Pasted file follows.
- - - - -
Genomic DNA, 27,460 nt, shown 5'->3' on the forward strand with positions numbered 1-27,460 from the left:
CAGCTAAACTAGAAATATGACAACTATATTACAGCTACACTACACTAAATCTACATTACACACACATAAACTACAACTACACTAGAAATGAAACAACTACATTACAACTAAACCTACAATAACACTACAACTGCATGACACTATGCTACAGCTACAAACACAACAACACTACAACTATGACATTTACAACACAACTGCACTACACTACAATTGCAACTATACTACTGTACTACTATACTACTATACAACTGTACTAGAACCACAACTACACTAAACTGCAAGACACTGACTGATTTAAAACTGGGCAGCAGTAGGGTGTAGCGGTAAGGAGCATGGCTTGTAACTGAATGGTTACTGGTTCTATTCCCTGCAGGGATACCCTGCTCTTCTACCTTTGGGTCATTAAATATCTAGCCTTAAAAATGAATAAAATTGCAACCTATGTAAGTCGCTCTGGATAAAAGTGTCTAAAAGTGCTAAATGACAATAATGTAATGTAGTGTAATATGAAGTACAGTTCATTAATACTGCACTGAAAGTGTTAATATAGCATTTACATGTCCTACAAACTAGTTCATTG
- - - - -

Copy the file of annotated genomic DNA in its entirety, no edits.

Genomic DNA, 27,460 nt, shown 5'->3' on the forward strand with positions numbered 1-27,460 from the left:
CAGCTAAACTAGAAATATGACAACTATATTACAGCTACACTACACTAAATCTACATTACACACACATAAACTACAACTACACTAGAAATGAAACAACTACATTACAACTAAACCTACAATAACACTACAACTGCATGACACTATGCTACAGCTACAAACACAACAACACTACAACTATGACATTTACAACACAACTGCACTACACTACAATTGCAACTATACTACTGTACTACTATACTACTATACAACTGTACTAGAACCACAACTACACTAAACTGCAAGACACTGACTGATTTAAAACTGGGCAGCAGTAGGGTGTAGCGGTAAGGAGCATGGCTTGTAACTGAATGGTTACTGGTTCTATTCCCTGCAGGGATACCCTGCTCTTCTACCTTTGGGTCATTAAATATCTAGCCTTAAAAATGAATAAAATTGCAACCTATGTAAGTCGCTCTGGATAAAAGTGTCTAAAAGTGCTAAATGACAATAATGTAATGTAGTGTAATATGAAGTACAGTTCATTAATACTGCACTGAAAGTGTTAATATAGCATTTACATGTCCTACAAACTAGTTCATTG